Formerly an Anglican priest (ordained 1975) received into the Catholic Church in February 2012, and ordained to the Diaconate on 27th July 2013. I took early retirement, and divide my time between London and northern France. I am deeply committed to the Ordinariate as a gift of the Holy Spirit in the search for unity. Like many Ordinariate members I feel a personal gratitude to Pope Emeritus Benedict, together with loyalty to our Holy Father, Pope Francis. My blog tries to make a small contribution to the growth of the Ordinariate by asking questions (and proposing some answers) about the 'Anglican Patrimony'. I have always been fascinated by the whole issue of growth and decline, and therefore concerned for appropriate means of evangelisation in western Europe. I believe that the Holy Spirit is constantly renewing the People of God and that we must be open to him. My love of music and motorcycles will occasionally surface in my posts. On Saturday 19th October 2013, I was ordained to the Priesthood at Most Precious Blood, Borough, by the Most Revd Peter Smith, Archbishop of Southwark, for the service of the Ordinariate of our Lady of Walsingham. I continued to serve the Ordinariate group and Parish at Most Precious Blood until the end of 2014. Subsequently, I helped in the care of the Ordinariate Groups at Hemel Hempstead and Croydon, and in the Archdiocese of Southwark, until the beginning of September 2015. With the agreement of my Ordinary, Mgr Keith Newton, the Bishop of Amiens appointed me Administrator of the Parish of Notre Dame des Etangs (Pont Remy) in Picardie, France. This appointment is to last for a year, to give the Bishop the opportunity to assess the future of the parish.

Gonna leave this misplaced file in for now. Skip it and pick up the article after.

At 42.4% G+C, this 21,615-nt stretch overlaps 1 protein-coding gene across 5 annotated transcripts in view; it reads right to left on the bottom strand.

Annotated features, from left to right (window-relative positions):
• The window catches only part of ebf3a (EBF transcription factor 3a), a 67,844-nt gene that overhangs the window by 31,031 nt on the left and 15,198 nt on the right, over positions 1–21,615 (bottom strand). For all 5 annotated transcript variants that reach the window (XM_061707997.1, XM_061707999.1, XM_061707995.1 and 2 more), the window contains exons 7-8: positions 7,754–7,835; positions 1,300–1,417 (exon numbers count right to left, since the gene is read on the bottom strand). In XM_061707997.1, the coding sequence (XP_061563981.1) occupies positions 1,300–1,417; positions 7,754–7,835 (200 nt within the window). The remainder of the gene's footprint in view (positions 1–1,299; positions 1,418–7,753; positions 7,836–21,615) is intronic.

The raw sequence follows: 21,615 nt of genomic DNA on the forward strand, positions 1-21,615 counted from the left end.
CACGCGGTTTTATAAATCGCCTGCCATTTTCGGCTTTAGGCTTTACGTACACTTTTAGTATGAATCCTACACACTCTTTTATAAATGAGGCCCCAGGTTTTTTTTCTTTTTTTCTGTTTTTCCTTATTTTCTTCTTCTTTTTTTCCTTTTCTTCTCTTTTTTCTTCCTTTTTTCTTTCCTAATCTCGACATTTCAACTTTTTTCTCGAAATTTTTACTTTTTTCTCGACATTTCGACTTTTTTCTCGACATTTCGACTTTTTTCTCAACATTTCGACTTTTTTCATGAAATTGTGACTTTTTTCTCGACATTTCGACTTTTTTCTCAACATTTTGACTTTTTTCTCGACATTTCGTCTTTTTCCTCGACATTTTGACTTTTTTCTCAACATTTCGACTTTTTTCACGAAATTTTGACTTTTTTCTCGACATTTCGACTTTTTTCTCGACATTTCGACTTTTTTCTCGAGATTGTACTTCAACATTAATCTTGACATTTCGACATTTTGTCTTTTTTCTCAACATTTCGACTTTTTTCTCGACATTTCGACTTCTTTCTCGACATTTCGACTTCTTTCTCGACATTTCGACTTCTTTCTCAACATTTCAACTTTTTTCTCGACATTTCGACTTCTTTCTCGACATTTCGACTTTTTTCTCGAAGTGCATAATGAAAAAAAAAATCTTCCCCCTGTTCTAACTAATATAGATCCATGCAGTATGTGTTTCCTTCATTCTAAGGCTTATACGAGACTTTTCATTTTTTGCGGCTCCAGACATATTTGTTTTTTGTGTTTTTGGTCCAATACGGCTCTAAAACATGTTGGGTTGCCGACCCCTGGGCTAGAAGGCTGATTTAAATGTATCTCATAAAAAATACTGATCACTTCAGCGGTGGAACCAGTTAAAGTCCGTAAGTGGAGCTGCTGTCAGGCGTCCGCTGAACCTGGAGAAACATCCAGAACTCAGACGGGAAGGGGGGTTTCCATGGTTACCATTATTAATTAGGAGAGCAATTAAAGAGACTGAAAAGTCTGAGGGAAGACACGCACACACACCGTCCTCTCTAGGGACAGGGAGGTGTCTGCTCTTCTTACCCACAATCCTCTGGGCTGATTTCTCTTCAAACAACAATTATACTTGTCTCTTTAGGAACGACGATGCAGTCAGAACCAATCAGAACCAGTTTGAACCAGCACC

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2 Responses to The Mission of the Church is our Mission

  1. You are right Father Scott. I also feel that another challenge facing the Church is to be fully inclusive of all within society and to be seen to be so.

  2. Rhiannon says:

    Yet another challenge is the one expressed in a letter to one of the Catholic weeklies, about the commissioning of lay people to conduct funerals in Liverpool. The writer is very “passionate” (aaaargh!) about “how even the best instructed laity could carry the weight” of this responsibility
    I. on the other hand, wonder how a parish priest who has studied no Latin, nor NT Greek, nor Philosophy,nor Logic can “carry the weight” of the preaching ministry, especially when there are lay people in the congregation who have done all that
    I’m very very happy that I can call you Farve again – it was very good to be there last week.